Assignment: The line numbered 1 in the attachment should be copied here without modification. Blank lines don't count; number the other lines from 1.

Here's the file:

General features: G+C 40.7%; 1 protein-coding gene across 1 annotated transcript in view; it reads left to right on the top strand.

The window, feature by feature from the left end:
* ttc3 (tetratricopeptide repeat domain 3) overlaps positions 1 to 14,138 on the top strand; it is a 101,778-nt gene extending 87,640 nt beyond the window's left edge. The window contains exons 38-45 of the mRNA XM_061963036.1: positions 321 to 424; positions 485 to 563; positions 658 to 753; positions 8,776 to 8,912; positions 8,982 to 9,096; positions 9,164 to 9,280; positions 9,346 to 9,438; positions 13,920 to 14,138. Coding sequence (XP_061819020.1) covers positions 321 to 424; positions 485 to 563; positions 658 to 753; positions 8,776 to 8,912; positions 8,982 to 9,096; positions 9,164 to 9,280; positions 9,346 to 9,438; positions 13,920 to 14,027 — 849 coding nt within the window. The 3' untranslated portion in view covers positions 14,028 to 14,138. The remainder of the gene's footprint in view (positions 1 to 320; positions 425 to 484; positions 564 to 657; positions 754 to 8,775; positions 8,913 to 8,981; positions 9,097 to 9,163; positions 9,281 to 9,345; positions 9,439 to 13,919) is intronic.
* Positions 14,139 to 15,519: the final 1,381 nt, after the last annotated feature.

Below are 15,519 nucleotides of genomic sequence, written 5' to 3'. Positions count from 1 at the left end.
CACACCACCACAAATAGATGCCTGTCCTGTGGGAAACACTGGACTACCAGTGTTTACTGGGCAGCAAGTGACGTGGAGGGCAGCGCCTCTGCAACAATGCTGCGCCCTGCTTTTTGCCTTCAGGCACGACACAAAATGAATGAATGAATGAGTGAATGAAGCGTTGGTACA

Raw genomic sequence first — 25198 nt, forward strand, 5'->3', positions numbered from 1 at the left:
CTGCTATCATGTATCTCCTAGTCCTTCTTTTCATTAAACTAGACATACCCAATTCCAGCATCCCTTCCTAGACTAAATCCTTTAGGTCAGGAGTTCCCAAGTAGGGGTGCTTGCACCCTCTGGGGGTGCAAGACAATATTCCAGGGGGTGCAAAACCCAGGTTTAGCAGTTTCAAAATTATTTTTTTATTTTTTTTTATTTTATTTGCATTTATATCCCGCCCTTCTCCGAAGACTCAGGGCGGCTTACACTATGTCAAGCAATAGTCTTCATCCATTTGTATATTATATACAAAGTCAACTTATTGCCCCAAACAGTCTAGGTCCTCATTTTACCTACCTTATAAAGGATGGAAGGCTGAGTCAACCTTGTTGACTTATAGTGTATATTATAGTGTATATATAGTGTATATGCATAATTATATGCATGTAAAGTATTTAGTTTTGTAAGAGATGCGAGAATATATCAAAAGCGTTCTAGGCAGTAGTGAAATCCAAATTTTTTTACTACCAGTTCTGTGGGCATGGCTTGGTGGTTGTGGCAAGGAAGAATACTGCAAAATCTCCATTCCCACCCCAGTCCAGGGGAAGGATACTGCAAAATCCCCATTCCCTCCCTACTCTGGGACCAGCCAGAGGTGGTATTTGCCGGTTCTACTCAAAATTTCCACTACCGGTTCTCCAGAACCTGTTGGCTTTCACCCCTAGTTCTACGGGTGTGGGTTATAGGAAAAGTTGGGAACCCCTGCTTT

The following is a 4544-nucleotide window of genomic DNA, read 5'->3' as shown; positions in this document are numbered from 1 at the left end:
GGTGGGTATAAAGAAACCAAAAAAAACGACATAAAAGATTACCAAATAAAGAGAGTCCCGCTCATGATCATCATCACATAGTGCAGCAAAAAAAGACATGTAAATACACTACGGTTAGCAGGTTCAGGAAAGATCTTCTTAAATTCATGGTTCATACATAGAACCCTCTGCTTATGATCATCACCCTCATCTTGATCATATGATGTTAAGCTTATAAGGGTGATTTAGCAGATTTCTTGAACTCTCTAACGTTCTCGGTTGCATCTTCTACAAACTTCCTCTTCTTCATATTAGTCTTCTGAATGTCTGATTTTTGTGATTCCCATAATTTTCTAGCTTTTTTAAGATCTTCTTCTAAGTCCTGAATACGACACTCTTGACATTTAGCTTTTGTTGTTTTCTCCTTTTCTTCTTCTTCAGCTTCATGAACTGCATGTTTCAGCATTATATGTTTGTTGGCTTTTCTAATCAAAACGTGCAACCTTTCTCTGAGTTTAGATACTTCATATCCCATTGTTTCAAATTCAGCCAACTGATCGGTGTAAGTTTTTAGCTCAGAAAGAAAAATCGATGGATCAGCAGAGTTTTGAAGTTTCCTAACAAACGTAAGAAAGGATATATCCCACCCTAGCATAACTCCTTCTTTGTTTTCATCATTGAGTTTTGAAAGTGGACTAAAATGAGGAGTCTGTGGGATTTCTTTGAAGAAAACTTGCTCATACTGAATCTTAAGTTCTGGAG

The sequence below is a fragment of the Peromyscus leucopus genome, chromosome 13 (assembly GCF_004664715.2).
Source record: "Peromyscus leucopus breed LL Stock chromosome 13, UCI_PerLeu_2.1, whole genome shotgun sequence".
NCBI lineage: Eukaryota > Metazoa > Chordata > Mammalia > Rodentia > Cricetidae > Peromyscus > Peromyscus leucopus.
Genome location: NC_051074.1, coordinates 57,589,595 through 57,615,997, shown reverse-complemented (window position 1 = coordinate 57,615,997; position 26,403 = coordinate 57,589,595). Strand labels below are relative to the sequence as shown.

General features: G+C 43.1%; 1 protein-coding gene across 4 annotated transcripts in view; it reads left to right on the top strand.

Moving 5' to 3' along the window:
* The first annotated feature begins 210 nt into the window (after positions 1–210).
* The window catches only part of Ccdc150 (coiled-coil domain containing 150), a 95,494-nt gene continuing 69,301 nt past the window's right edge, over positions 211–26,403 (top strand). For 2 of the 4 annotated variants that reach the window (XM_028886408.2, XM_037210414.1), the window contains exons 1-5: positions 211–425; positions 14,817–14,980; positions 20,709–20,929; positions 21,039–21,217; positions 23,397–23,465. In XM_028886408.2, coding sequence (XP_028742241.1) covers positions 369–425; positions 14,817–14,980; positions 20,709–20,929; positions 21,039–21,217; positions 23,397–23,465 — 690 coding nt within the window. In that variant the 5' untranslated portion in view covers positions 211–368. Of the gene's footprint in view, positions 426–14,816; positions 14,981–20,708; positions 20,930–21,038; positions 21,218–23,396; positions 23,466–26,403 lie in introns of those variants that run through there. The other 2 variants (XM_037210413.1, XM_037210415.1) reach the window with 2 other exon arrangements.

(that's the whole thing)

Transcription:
General features: G+C 40.7%; 1 protein-coding gene across 1 annotated transcript in view; it reads left to right on the top strand.